Michael Kimmel, Executive Director
I hope that your new year has started out well, and that your High Holy Days were filled with meaning, spirit and purpose.
Over the last few months, the capital markets were more volatile than we have seen in the last several years. We hope that you know that we are carefully monitoring these market movements and the impact on the RPB’s retirement plan. As you will read below, we have made a few adjustments to the plan and are consistently reviewing the asset allocation and expected returns of each of the Funds as expectations for the economy, interest rates and global political and economic forces change. Let me assure you that we remain steadfast in our mission to provide a retirement plan and other products that enable you, our participants and your employers, to pursue a shared goal of financial security.
As we do on a regular basis, we have discussed the recent market volatility with our investment consultant, Summit Strategies Group. In our last letter to you, we described the three basic questions we asked Summit: First, why is this happening? Second, is the RPB’s portfolio properly positioned given recent market events and any changes in overall outlook? And third, what should we tell our participants? Below we reiterate key learnings from these discussions, the adjustments we have made to the Funds, and highlight actions we hope every participant will consider taking as well.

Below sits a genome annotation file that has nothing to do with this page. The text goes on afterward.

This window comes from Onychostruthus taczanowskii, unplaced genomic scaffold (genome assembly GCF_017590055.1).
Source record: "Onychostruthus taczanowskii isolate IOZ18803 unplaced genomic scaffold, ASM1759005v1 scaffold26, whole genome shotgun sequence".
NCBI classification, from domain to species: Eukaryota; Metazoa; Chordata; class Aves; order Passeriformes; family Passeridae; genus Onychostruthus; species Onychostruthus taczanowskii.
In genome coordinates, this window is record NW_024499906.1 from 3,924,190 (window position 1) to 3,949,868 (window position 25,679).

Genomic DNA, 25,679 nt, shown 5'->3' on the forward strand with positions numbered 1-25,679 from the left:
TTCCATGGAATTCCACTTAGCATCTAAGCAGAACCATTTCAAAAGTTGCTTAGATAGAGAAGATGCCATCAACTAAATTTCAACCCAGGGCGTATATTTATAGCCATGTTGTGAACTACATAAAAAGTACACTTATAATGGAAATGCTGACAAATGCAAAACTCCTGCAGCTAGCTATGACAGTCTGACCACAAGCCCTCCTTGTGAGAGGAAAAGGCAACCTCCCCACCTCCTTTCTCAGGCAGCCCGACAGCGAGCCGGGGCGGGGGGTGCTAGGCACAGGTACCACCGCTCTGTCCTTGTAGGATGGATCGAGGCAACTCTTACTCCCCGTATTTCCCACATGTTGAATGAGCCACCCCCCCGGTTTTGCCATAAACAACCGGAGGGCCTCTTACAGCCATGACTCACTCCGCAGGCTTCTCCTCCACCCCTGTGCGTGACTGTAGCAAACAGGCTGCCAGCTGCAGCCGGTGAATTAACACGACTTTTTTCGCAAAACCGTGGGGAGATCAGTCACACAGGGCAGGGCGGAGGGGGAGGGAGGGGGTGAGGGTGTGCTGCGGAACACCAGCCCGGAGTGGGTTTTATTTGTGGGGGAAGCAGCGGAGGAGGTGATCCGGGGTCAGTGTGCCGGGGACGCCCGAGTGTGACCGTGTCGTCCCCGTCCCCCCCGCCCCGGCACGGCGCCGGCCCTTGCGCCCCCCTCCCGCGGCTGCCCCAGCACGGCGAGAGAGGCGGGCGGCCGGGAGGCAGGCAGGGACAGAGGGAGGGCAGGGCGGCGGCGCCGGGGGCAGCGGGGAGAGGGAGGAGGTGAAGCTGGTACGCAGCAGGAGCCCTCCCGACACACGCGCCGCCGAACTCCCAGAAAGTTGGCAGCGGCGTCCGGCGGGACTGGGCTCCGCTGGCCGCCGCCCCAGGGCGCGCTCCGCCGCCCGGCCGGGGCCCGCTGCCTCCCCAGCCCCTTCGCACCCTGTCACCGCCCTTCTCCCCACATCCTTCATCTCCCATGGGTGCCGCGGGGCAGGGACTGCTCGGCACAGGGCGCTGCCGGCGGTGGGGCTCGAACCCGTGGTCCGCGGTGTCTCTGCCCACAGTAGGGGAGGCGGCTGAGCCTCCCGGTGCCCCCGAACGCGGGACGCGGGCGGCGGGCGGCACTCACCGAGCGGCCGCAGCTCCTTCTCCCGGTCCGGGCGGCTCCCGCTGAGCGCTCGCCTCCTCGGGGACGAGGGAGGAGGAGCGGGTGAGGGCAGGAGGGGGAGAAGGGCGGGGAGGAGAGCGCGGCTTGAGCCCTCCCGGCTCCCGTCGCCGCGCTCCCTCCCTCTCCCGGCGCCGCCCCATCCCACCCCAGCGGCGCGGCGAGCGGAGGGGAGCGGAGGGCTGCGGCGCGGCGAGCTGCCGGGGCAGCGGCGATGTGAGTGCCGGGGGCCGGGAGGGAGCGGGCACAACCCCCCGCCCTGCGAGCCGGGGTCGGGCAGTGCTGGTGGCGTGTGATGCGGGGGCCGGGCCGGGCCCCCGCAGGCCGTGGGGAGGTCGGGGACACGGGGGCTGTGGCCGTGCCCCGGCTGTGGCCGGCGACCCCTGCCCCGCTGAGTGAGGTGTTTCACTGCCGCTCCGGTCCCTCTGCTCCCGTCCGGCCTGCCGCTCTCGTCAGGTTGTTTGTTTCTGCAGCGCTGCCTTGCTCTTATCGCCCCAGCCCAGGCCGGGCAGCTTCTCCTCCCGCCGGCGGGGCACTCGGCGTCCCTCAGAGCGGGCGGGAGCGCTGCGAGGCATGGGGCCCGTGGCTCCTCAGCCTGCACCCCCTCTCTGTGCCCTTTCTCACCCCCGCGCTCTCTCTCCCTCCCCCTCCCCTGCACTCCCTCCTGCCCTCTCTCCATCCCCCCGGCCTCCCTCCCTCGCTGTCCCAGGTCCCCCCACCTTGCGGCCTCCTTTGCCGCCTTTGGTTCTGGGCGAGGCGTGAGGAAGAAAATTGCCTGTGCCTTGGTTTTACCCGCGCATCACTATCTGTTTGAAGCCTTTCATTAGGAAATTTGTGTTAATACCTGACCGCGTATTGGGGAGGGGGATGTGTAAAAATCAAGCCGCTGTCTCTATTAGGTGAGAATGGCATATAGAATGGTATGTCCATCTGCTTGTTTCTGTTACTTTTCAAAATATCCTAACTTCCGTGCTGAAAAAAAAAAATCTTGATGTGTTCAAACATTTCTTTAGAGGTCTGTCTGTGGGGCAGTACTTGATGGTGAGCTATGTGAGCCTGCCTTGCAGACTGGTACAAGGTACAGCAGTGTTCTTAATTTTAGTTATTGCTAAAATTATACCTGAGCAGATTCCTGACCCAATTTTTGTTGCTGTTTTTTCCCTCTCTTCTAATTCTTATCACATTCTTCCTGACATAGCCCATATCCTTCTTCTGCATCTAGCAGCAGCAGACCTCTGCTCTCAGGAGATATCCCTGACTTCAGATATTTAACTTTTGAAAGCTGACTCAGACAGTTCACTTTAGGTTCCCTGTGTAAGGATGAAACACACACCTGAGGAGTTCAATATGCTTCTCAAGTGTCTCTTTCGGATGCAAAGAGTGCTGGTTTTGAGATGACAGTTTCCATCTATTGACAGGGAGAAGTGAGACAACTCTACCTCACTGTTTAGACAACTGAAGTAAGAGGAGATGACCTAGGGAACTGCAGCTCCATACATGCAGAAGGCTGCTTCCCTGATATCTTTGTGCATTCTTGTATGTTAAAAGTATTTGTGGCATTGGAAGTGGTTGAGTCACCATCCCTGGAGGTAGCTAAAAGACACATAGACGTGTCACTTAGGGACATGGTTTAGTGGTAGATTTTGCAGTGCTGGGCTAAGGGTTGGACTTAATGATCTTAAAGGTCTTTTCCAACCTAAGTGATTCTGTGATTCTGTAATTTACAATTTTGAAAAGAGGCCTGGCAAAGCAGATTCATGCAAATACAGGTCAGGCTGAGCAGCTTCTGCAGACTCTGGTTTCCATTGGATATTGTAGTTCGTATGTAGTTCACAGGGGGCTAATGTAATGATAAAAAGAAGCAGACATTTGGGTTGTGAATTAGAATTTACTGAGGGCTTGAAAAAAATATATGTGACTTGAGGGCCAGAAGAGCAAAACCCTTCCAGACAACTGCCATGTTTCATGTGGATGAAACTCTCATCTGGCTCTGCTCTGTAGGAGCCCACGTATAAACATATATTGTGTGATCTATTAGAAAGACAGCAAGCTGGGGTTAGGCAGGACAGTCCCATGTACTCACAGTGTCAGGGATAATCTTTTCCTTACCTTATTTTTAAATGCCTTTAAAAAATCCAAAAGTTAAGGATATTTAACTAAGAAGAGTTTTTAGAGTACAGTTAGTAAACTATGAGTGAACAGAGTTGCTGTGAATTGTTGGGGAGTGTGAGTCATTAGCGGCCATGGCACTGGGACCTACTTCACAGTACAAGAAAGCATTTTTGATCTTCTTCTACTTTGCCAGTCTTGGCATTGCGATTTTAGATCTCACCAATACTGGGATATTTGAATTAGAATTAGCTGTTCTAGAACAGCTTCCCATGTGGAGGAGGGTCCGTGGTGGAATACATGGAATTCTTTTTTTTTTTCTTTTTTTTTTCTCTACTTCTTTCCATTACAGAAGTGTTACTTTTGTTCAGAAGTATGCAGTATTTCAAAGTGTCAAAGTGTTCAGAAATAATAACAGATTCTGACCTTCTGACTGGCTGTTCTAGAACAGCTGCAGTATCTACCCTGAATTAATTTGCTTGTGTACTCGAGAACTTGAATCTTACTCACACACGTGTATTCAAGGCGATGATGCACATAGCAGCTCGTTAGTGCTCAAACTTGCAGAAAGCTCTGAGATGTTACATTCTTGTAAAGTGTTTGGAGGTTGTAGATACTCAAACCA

Volatility as we have been experiencing in the global equity markets is a normal part of a market cycle. Stock and bond markets don’t always go up, which has mostly been the case for the past 6+ years. In fact, such volatility was more normative before the market crash of 2008 and can often create opportunities for future long-term asset appreciation. [Note: A market “correction” is a technical term that describes when a particular market or index (e.g., S&P 500, Dow Joes Industrial, etc.) drops by 10 percent or more from its peak.] Yes, China’s growth is slowing, but is still a healthy 7 percent; and yes, the Fed may choose to raise interest rates, but has decided once again to hold off for now, both of which appear to be among the primary catalysts for recent market activity. Importantly, the overall global economy does not appear to be headed into a recession.